A Stanford University professor has released a new book that investigates some of the possibilities that technology brings to the future of education.
Larry Cuban, a former high school social studies teacher and professor emeritus of education at Stanford, has released a book called, “Inside the Black Box of Classroom Practice: Change Without Reform in American Education.”
Part of his predictions, according to a post on his blog, relate to Massive Open Online Courses (MOOC).
Cuban said that the “hysterical predictions” about the emergence of MOOCs “soared through cyberspace and the media.”
He pointed out that Sebastian Thrun, who is considered one of the founder’s of MOOCs, recently said in the interview that many of the courses offered by MOOC provider Udacity are “lousy product.” Thrun is CEO of the company.
In an article about Udacity on Slate, it’s pointed out that Udacity failed in its partnership with San Jose State University to teach remedial mathematics. Thrun, however, did blame part of the problem on the economic level of some of the students saying. “These were students from difficult neighborhoods, without good access to computers and with all kinds of challenges in their lives…it’s a group for which this medium is not a good fit.”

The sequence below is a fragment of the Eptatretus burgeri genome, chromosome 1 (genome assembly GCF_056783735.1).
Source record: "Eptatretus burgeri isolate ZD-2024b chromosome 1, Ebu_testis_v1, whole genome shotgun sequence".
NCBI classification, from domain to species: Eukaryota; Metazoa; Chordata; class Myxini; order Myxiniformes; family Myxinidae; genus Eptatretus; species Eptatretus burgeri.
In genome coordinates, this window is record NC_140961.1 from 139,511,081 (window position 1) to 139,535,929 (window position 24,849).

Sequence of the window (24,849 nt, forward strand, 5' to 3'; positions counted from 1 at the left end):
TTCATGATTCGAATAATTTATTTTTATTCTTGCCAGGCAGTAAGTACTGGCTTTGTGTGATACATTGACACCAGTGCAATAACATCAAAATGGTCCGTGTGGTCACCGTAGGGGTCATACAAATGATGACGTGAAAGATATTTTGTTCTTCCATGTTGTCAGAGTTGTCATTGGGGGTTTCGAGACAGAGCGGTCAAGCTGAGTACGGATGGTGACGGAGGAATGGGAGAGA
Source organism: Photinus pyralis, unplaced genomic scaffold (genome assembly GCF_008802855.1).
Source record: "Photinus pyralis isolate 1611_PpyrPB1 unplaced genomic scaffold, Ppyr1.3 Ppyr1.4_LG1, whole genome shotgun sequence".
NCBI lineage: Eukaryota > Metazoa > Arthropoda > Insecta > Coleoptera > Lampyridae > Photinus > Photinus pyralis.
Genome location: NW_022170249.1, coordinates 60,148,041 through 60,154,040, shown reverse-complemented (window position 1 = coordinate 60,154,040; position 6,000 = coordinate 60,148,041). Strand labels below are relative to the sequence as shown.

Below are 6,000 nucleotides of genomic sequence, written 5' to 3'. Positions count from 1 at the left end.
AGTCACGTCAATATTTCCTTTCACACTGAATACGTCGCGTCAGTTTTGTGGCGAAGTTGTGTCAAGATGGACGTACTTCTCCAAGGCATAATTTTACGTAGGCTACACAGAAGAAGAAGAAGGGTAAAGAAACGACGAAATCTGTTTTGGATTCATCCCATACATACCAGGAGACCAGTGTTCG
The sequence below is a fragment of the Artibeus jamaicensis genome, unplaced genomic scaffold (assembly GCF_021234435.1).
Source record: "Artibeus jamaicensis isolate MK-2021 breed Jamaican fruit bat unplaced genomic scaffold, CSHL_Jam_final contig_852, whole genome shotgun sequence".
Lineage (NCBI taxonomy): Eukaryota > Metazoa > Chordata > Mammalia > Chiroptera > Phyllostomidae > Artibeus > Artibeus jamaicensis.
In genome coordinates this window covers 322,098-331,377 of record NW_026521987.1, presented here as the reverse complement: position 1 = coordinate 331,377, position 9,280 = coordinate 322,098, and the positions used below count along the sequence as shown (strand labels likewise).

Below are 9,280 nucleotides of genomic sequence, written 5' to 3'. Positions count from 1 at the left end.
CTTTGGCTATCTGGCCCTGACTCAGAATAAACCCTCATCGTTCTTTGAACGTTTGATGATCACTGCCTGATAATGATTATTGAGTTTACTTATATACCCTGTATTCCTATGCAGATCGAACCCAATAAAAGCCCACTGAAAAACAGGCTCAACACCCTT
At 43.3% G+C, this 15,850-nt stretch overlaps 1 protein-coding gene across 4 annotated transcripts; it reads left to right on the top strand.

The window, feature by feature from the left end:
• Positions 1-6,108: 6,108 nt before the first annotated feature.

Cuban, on his blog and in his book, predicts that there will be a slower adaptation of MOOCs by state colleges and universities to make revenue-producing degree programs. But he expects elite universities to not adopt the technology long term.
Cuban is skeptical about technology revolutionizing teaching in America. While he applauds the fact that iPads and other devices have made their way into the hands of students and teachers at an unprecedented level, he also wrote that he is “skeptical of vendors’ and promoters’ claims about how these ever-changing electronic devices will transform age-graded schools and conventional teaching and learning.”
Cuban predicts that textbooks will continue to be replaced by digital books. California already allows schools to purchase digital books with state money and Florida will allow the same in 2015.
He also expects the use of flipped classrooms – in which students read the material on their own time and do what is traditionally considered “homework” together in class – to grow at the K-12 level.
However, he notes that none of the changes he sees coming “herald the disappearance of K-12 age-graded public schools or the dominant patterns of teacher-centered instruction.”
Source: Education News